In the early 1970s, numerous aspiring folk musicians used to gather in Hughes’s Pub in a small village called An Spideal on the shores of Galway Bay and just next to the Gaeltacht – the Irish speaking area of Ireland.
Among those musicians were Alec Finn, Frankie Gavin, Charlie Piggott and Johnny McDonagh.
They were barely out of their teens – Gavin was only 18 – when in 1974, they formed what was to become one of Ireland’s most successful folk groups.
Tuatha de Danann – an ancient Irish tribe
Bouzouki blunder Finn asked a friend to bring him back a lute from Greece but he ended up getting a bouzouki by mistake.
Finn says if he’d got the lute as planned, his career and that of De Danann might have been completely different.
Being steeped in Irish tradition, the band took their name from a mythological Irish tribe, called Tuatha de Danann. It means people of the goddess Danu.
Legend has it they were among the tribes that conquered and settled in Ireland more than a thousand years BC.
The band started out with the correct spelling of De Danann but that somehow changed to De Dannan later in their careers, which is why you may see it spelt differently from time to time.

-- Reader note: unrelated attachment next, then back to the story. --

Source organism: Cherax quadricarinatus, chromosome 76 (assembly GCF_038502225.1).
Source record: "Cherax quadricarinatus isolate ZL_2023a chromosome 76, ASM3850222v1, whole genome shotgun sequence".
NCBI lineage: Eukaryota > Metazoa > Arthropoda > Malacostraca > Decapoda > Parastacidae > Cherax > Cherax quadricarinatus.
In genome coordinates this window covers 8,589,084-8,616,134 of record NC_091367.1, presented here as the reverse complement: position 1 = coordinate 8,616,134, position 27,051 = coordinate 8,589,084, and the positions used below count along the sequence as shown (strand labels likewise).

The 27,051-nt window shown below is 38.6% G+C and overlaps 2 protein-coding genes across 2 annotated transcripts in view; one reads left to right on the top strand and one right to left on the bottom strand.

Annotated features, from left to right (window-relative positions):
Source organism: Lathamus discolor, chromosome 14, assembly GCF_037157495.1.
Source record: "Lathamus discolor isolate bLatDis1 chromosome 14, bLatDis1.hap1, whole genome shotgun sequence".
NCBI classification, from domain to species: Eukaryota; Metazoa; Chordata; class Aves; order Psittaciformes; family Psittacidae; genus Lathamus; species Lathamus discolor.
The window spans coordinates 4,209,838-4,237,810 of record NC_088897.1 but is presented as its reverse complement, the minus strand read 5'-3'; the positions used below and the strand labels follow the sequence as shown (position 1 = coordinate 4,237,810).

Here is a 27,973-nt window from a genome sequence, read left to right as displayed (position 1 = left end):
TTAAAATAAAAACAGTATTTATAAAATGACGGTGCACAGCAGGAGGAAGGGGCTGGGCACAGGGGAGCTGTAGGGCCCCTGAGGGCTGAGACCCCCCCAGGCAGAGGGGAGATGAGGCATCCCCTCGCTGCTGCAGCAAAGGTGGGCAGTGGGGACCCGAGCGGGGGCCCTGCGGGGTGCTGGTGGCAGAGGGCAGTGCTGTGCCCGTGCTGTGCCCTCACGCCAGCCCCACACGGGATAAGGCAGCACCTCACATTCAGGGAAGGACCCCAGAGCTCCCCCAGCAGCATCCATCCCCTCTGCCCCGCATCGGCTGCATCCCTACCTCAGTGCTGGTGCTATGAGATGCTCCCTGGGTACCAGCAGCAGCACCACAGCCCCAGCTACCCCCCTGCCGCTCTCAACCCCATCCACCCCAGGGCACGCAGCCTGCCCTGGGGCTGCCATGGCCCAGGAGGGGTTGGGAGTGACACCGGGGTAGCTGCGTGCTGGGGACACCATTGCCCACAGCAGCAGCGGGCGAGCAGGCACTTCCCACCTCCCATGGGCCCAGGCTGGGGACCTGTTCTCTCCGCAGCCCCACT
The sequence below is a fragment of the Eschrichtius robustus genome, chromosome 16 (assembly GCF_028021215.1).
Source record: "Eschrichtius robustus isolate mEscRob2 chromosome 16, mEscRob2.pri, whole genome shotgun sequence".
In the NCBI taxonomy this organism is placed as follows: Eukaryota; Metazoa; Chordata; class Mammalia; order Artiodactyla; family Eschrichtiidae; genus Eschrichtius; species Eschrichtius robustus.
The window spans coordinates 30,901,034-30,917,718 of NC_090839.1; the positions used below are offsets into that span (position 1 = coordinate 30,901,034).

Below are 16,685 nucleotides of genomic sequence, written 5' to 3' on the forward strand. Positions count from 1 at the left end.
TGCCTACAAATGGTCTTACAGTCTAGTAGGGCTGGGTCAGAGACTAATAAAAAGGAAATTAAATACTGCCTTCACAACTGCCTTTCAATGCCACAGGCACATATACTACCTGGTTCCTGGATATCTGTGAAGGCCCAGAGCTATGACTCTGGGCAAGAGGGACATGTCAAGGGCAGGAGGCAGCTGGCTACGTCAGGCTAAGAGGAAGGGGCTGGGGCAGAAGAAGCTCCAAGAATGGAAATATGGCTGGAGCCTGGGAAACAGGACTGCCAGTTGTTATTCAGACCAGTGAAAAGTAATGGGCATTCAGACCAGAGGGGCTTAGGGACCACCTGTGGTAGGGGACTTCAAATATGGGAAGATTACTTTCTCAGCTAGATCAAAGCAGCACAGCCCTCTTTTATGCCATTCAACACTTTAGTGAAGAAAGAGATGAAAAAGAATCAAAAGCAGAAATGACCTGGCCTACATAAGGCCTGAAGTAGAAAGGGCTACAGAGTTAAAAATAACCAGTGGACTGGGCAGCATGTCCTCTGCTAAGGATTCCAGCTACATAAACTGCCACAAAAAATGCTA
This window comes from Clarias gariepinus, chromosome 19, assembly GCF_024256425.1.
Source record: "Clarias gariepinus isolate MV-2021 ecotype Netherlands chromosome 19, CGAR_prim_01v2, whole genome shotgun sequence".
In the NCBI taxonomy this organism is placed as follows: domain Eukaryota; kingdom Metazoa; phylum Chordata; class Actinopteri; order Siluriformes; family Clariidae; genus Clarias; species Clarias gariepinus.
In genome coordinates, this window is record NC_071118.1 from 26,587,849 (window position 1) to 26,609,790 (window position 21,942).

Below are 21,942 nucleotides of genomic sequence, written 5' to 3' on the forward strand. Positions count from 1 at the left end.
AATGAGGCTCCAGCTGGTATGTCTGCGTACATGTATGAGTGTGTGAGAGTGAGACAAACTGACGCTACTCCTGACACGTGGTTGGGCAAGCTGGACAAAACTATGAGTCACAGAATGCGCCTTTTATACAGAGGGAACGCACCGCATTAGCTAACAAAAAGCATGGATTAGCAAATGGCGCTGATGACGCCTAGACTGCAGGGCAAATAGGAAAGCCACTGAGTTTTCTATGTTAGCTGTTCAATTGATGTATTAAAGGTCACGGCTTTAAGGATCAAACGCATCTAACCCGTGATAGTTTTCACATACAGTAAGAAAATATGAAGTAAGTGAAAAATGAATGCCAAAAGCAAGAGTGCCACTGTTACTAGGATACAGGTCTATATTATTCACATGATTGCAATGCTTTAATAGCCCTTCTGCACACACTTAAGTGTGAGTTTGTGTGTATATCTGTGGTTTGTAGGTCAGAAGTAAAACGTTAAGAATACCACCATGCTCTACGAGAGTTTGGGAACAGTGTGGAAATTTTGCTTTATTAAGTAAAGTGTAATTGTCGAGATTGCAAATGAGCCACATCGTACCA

When the band split in 2003, it led to a dispute between Finn and Gavin as to who owned the name which by then had become famous in folk music circles all over the world.
The start of traditional music’s Galway sound
Such disputes were far from their minds in 1974 when the band first formed.
It featured Alec Finn, on guitar and bouzouki; Frankie Gavin on fiddle, flute, whistle and piano; Johnny “Ringo” McDonagh on bodhran and bones; and Charlie Piggott on accordion and banjo.
Gavin’s dazzling fiddle playing and Finn’s driving rhythmic bouzouki style helped to create what later came to known as the band’s Galway sound.
They started out playing local pubs and drafted Dolores Keane in on vocals by the time they were ready to make their first, called simply De Danann, in 1975.
Taking the Galway sound to the USA
Tongue- twister Thuath de Danann is pronounced, very approximately, as too-ah day dahn-an.
The first album was well received and they followed it up with a trip to America to play at the Bicentennial celebrations in Washington.
They also played several festivals and found they fitted in particularly well with bluegrass audiences who were used to listening to bands like De Dannan that featured banjos, mandolins and fiddles.
They were still only playing minor venues at this time but went down so well they were invited back for a second tour the following year. This they were even more successful, and as Finn recalled several years later, they just suddenly took off.